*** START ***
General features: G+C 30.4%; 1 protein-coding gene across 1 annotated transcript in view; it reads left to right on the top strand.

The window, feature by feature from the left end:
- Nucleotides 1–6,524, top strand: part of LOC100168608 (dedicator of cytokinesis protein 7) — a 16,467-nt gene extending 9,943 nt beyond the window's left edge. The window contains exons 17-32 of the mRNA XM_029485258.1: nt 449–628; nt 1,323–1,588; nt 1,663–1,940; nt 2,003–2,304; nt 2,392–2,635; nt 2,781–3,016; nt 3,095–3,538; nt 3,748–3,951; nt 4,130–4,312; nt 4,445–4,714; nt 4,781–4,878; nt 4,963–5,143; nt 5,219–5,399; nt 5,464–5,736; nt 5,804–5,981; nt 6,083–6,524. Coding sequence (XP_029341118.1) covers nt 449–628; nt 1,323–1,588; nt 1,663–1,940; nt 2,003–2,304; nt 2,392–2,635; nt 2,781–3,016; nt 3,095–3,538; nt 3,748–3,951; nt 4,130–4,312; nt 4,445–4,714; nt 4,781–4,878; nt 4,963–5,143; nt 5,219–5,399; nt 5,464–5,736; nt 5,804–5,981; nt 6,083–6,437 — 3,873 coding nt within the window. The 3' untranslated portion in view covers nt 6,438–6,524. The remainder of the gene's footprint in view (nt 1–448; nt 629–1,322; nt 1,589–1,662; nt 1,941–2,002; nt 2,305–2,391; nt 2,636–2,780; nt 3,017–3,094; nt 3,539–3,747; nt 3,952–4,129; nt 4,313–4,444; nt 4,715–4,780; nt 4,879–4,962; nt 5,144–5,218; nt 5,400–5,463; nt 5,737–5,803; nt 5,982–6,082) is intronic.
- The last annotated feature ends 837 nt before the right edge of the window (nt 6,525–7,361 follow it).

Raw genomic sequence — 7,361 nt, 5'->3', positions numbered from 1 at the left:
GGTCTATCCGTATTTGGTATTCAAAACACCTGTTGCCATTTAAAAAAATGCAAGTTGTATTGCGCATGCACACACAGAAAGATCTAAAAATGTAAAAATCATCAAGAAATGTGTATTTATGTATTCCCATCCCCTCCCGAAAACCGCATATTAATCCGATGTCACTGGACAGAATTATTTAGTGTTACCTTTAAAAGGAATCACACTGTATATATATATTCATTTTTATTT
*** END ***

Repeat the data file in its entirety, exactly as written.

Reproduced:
General features: G+C 30.4%; 1 protein-coding gene across 1 annotated transcript in view; it reads left to right on the top strand.

The window, feature by feature from the left end:
- Nucleotides 1–6,524, top strand: part of LOC100168608 (dedicator of cytokinesis protein 7) — a 16,467-nt gene extending 9,943 nt beyond the window's left edge. The window contains exons 17-32 of the mRNA XM_029485258.1: nt 449–628; nt 1,323–1,588; nt 1,663–1,940; nt 2,003–2,304; nt 2,392–2,635; nt 2,781–3,016; nt 3,095–3,538; nt 3,748–3,951; nt 4,130–4,312; nt 4,445–4,714; nt 4,781–4,878; nt 4,963–5,143; nt 5,219–5,399; nt 5,464–5,736; nt 5,804–5,981; nt 6,083–6,524. Coding sequence (XP_029341118.1) covers nt 449–628; nt 1,323–1,588; nt 1,663–1,940; nt 2,003–2,304; nt 2,392–2,635; nt 2,781–3,016; nt 3,095–3,538; nt 3,748–3,951; nt 4,130–4,312; nt 4,445–4,714; nt 4,781–4,878; nt 4,963–5,143; nt 5,219–5,399; nt 5,464–5,736; nt 5,804–5,981; nt 6,083–6,437 — 3,873 coding nt within the window. The 3' untranslated portion in view covers nt 6,438–6,524. The remainder of the gene's footprint in view (nt 1–448; nt 629–1,322; nt 1,589–1,662; nt 1,941–2,002; nt 2,305–2,391; nt 2,636–2,780; nt 3,017–3,094; nt 3,539–3,747; nt 3,952–4,129; nt 4,313–4,444; nt 4,715–4,780; nt 4,879–4,962; nt 5,144–5,218; nt 5,400–5,463; nt 5,737–5,803; nt 5,982–6,082) is intronic.
- The last annotated feature ends 837 nt before the right edge of the window (nt 6,525–7,361 follow it).

Raw genomic sequence — 7,361 nt, 5'->3', positions numbered from 1 at the left:
GGTCTATCCGTATTTGGTATTCAAAACACCTGTTGCCATTTAAAAAAATGCAAGTTGTATTGCGCATGCACACACAGAAAGATCTAAAAATGTAAAAATCATCAAGAAATGTGTATTTATGTATTCCCATCCCCTCCCGAAAACCGCATATTAATCCGATGTCACTGGACAGAATTATTTAGTGTTACCTTTAAAAGGAATCACACTGTATATATATATTCATTTTTATTT